"It's little, but oh my," he said, addressing the imprisoned hand. Then he gazed at Saxon, and she warmed with his words. "We're beginnin' courtin' all over again, ain't we?"
Both ate heartily, and Billy was guilty of three cups of coffee.
"Say, this country air gives some appetite," he mumbled, as he sank his teeth into his fifth bread-and-meat sandwich. "I could eat a horse, an' drown his head off in coffee afterward."
Saxon's mind had reverted to all the young lineman had told her, and she completed a sort of general resume of the information. "My!" she exclaimed, "but we've learned a lot!"
"An' we've sure learned one thing," Billy said. "An' that is that this is no place for us, with land a thousan' an acre an' only twenty dollars in our pockets."
"Oh, we're not going to stop here," she hastened to say.
"But just the same it's the Portuguese that gave it its price, and they make things go on it--send their children to school... and have them; and, as you said yourself, they're as fat as butterballs."
"An' I take my hat off to them," Billy responded.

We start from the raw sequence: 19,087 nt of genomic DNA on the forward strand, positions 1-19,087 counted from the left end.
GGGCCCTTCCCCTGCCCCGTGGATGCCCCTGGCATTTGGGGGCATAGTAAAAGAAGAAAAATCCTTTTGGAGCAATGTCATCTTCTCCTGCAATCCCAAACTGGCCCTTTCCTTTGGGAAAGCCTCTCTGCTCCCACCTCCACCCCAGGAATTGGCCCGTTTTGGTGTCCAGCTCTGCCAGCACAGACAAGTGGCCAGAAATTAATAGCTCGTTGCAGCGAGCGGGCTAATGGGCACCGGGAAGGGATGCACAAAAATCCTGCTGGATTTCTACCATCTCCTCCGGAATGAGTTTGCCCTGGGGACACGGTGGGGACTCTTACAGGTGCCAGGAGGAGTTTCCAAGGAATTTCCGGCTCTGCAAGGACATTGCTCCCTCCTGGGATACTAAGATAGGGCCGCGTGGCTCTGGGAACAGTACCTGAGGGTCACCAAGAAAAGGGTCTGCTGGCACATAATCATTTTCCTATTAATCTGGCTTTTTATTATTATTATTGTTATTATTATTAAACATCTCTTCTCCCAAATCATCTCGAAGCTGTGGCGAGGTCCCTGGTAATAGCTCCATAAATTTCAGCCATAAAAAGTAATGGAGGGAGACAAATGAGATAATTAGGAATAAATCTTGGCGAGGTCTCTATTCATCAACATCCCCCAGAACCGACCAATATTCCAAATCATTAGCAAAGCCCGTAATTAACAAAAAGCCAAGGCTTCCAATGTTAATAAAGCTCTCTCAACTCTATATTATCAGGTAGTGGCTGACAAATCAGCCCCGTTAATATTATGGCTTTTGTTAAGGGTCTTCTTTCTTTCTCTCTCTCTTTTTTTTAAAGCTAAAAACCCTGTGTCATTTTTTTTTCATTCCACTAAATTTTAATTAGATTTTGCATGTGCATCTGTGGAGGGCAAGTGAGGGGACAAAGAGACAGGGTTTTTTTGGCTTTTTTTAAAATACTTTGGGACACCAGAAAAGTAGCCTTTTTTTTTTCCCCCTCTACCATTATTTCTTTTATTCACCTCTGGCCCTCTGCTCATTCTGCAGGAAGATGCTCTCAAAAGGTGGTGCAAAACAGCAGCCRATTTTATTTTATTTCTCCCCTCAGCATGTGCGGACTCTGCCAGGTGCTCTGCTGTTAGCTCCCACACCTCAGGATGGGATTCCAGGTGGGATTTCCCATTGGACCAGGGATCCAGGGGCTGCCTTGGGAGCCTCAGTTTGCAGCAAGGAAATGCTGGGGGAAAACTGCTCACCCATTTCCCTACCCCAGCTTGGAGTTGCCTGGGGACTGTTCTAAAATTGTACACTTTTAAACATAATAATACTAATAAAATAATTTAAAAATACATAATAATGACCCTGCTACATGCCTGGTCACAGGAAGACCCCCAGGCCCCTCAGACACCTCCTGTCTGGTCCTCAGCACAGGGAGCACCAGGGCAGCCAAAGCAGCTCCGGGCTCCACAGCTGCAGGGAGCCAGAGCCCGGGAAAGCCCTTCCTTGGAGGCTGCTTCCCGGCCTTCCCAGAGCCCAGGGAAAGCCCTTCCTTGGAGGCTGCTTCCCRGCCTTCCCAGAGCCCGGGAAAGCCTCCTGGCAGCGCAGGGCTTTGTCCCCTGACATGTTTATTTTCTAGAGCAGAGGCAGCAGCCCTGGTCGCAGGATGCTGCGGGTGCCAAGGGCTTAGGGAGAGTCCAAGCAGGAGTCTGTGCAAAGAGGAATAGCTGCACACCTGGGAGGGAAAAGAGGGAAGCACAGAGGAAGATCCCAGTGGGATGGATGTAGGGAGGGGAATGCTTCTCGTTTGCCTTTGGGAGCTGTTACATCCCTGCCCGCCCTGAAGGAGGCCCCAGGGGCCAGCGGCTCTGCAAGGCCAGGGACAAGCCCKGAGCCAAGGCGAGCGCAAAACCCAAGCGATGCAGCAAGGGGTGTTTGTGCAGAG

"But all the same, I'd sooner have forty acres at a hundred an acre than four at a thousan' an acre. Somehow, you know, I'd be scared stiff on four acres--scared of fallin' off, you know."
She was in full sympathy with him. In her heart of hearts the forty acres tugged much the harder. In her way, allowing for the difference of a generation, her desire for spaciousness was as strong as her Uncle Will's.
"Well, we're not going to stop here," she assured Billy. "We're going in, not for forty acres, but for a hundred and sixty acres free from the government."
"An' I guess the government owes it to us for what our fathers an' mothers done. I tell you, Saxon, when a woman walks across the plains like your mother done, an' a man an' wife gets massacred by the Indians like my grandfather an' mother done, the government does owe them something."
"Well, it's up to us to collect."
"An' we'll collect all right, all right, somewhere down in them redwood mountains south of Monterey."